reason, they did not sell. A few of them will be reregistered but most 
will not. A first year TLD is very different to that of the TLD in 
subsequent years. One of the proposed metrics for the Domain Name 
Marketplace Indicators is a Churn and Burn metric that measures the 
total number of domain names that were ever registered in a gTLD against 
the current zonefile.

Too much speculation in a TLD will kill it. The bungled .EU ccTLD launch 
is the classic example. The European Commission and its advisors just 
didn't have a clue about the domain name business and came up with a 
bunch of easily gamed "regulations" for the TLD. Basically, .EU ccTLD 
was plundered by non-EU actors using front companies and fake addresses 
and it effectively killed the ccTLD as a primary use TLD. It still 
hasn't recovered. The .EU ccTLD is not a core TLD in the Irish and UK 
markets. It is below 5% of the country level markets in most EU 
countries and it is definitely not a dotCOM killer. Some of the new gTLD 
registries actually had more of a clue than the EU and took very 
effective measures to limit the damage caused by speculation. The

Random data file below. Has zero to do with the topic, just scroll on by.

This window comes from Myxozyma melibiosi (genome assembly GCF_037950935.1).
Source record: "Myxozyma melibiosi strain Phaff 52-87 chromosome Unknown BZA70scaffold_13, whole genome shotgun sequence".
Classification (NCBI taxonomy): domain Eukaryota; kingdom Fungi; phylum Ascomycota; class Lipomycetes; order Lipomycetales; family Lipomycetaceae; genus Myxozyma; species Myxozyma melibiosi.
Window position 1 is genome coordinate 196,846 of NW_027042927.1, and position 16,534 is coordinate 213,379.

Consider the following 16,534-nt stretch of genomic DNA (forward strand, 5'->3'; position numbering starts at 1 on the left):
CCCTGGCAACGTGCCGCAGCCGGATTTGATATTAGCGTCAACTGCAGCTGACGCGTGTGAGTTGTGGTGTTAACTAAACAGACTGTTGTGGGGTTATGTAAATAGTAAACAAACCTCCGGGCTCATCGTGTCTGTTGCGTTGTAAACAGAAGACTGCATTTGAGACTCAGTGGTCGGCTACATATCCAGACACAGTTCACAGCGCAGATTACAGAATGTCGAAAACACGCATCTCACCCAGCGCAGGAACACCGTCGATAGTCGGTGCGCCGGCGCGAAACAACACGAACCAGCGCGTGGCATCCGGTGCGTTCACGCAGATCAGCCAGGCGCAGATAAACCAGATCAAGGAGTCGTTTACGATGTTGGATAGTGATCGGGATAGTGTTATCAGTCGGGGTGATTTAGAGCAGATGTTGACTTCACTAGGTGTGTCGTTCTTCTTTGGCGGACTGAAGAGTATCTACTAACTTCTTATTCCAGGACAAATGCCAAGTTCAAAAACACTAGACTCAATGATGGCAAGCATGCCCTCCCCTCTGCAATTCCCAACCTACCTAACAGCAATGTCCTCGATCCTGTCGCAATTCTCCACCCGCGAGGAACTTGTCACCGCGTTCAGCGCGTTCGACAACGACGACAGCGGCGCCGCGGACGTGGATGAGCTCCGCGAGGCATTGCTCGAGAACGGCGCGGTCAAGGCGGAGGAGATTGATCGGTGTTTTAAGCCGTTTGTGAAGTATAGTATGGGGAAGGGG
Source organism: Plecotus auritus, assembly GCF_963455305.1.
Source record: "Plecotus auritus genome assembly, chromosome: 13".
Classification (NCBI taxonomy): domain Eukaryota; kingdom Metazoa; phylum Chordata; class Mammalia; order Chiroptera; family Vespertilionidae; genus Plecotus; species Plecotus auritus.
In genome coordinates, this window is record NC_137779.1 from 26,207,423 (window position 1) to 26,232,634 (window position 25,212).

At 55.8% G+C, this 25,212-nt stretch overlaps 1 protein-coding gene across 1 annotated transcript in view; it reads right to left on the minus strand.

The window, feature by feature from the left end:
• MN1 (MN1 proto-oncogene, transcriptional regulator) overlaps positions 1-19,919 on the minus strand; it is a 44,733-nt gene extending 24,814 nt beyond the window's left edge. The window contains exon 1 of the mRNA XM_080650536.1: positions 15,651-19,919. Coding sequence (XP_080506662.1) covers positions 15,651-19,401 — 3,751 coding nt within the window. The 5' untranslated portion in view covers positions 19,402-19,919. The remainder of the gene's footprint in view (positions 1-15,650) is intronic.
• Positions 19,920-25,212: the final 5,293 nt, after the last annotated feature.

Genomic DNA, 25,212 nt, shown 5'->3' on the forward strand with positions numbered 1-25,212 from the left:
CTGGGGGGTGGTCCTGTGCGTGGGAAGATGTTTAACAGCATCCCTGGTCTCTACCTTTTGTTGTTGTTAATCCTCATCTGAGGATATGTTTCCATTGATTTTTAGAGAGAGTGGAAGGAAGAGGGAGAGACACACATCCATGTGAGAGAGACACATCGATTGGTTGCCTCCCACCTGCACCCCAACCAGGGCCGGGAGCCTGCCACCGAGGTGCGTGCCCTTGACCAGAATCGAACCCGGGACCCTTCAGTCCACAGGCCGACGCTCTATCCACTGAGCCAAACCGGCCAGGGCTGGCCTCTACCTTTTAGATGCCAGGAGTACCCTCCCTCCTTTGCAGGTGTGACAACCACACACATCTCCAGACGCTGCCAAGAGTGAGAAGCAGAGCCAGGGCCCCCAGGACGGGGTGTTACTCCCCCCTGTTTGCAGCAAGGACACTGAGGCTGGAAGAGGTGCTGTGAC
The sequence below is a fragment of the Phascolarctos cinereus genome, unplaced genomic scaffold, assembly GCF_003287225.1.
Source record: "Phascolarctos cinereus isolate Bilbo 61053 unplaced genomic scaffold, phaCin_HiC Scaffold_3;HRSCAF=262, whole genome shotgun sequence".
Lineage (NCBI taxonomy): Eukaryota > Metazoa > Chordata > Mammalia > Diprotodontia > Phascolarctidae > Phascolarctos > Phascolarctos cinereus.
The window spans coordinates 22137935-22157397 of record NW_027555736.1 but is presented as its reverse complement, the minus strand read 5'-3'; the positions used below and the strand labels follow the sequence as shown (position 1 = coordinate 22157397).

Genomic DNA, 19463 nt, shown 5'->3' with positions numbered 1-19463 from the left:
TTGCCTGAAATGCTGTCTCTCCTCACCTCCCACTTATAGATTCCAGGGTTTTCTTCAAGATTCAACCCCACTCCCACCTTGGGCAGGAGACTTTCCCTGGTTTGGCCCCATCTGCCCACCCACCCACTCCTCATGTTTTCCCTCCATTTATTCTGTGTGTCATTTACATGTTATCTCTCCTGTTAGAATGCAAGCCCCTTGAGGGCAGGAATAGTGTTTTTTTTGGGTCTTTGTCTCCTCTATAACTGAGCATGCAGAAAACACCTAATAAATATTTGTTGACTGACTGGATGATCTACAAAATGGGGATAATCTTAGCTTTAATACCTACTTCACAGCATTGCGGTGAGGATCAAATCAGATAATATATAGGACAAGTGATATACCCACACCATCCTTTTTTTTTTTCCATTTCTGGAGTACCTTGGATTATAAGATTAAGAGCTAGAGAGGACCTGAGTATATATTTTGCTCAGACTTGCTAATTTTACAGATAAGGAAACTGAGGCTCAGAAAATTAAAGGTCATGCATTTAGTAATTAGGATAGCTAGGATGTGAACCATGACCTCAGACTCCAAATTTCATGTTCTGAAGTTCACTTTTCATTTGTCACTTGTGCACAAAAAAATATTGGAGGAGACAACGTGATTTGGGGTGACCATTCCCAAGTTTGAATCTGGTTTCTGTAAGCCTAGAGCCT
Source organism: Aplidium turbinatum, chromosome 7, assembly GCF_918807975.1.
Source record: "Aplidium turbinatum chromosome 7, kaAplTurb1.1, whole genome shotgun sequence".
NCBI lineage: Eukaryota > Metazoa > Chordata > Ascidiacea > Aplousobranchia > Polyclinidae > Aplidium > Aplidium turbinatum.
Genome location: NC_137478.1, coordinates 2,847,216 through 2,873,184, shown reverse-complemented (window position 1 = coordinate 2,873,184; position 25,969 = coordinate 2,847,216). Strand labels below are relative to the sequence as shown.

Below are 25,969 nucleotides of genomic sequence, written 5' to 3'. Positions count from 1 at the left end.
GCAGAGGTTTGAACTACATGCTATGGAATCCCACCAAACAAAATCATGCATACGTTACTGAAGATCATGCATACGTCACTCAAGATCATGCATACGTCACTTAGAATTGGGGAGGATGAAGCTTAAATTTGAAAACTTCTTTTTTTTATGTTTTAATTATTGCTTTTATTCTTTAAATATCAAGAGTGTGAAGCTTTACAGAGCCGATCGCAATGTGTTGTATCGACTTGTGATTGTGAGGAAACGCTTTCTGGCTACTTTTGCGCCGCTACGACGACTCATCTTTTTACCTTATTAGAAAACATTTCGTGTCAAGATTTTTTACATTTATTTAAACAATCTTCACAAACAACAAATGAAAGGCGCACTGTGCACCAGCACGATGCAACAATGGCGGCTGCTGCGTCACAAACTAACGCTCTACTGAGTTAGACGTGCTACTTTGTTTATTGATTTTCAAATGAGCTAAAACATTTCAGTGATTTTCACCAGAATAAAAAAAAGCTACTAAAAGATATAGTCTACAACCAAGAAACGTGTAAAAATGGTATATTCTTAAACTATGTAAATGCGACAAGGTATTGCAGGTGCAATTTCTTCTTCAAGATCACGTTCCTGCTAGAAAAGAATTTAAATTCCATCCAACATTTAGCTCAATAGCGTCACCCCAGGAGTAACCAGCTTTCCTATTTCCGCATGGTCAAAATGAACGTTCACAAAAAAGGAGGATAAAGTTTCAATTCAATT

.BERLIN gTLD is the best example of this. It shut down a discount offer 
when it was being abused.

No speculation in a retail TLD will kill it just as effectively. 
Speculation is proof that someone thinks that a TLD has a future. These 
people are putting their money on the line. To those who don't 
understand the domain name business, speculation may appear bad. To 
those who actually work in the domain name business, it is necessary.

These speculators actually register domain names in TLDs. These 
speculators also become unpaid salespeople for a TLD. They promote it 
and get it noticed. That's important for the survival of a TLD.

The real danger for most TLDs is from arguments that are not based on 
any facts or data.

Regards...jmcc
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John McCormac  *  e-mail: jmcc at hosterstats.com